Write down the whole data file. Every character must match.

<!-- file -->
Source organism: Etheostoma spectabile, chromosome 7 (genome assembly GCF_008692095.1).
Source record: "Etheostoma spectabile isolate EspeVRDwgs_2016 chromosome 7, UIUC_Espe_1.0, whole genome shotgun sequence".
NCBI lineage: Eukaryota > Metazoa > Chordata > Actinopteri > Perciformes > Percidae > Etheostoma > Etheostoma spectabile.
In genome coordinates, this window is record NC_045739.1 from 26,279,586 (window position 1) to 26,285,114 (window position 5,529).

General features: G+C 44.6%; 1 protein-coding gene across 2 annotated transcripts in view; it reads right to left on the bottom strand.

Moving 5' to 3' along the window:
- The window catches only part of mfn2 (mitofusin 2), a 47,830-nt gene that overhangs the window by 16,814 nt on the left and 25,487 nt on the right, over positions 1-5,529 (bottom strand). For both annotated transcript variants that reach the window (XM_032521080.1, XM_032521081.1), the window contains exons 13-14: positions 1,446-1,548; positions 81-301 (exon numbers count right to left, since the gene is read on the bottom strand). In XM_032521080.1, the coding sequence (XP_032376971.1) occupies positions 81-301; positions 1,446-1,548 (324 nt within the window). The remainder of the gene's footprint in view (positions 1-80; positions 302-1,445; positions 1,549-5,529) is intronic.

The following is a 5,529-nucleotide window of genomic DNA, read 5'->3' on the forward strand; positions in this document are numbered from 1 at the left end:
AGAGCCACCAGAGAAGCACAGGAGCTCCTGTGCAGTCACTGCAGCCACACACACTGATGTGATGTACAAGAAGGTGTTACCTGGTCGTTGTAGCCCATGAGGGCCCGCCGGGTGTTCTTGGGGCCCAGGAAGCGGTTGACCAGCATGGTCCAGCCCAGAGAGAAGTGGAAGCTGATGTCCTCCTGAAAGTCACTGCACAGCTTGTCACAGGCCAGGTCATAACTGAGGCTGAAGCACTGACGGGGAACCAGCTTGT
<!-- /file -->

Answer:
Source organism: Etheostoma spectabile, chromosome 7 (genome assembly GCF_008692095.1).
Source record: "Etheostoma spectabile isolate EspeVRDwgs_2016 chromosome 7, UIUC_Espe_1.0, whole genome shotgun sequence".
NCBI lineage: Eukaryota > Metazoa > Chordata > Actinopteri > Perciformes > Percidae > Etheostoma > Etheostoma spectabile.
In genome coordinates, this window is record NC_045739.1 from 26,279,586 (window position 1) to 26,285,114 (window position 5,529).

General features: G+C 44.6%; 1 protein-coding gene across 2 annotated transcripts in view; it reads right to left on the bottom strand.

Moving 5' to 3' along the window:
- The window catches only part of mfn2 (mitofusin 2), a 47,830-nt gene that overhangs the window by 16,814 nt on the left and 25,487 nt on the right, over positions 1-5,529 (bottom strand). For both annotated transcript variants that reach the window (XM_032521080.1, XM_032521081.1), the window contains exons 13-14: positions 1,446-1,548; positions 81-301 (exon numbers count right to left, since the gene is read on the bottom strand). In XM_032521080.1, the coding sequence (XP_032376971.1) occupies positions 81-301; positions 1,446-1,548 (324 nt within the window). The remainder of the gene's footprint in view (positions 1-80; positions 302-1,445; positions 1,549-5,529) is intronic.

The following is a 5,529-nucleotide window of genomic DNA, read 5'->3' on the forward strand; positions in this document are numbered from 1 at the left end:
AGAGCCACCAGAGAAGCACAGGAGCTCCTGTGCAGTCACTGCAGCCACACACACTGATGTGATGTACAAGAAGGTGTTACCTGGTCGTTGTAGCCCATGAGGGCCCGCCGGGTGTTCTTGGGGCCCAGGAAGCGGTTGACCAGCATGGTCCAGCCCAGAGAGAAGTGGAAGCTGATGTCCTCCTGAAAGTCACTGCACAGCTTGTCACAGGCCAGGTCATAACTGAGGCTGAAGCACTGACGGGGAACCAGCTTGT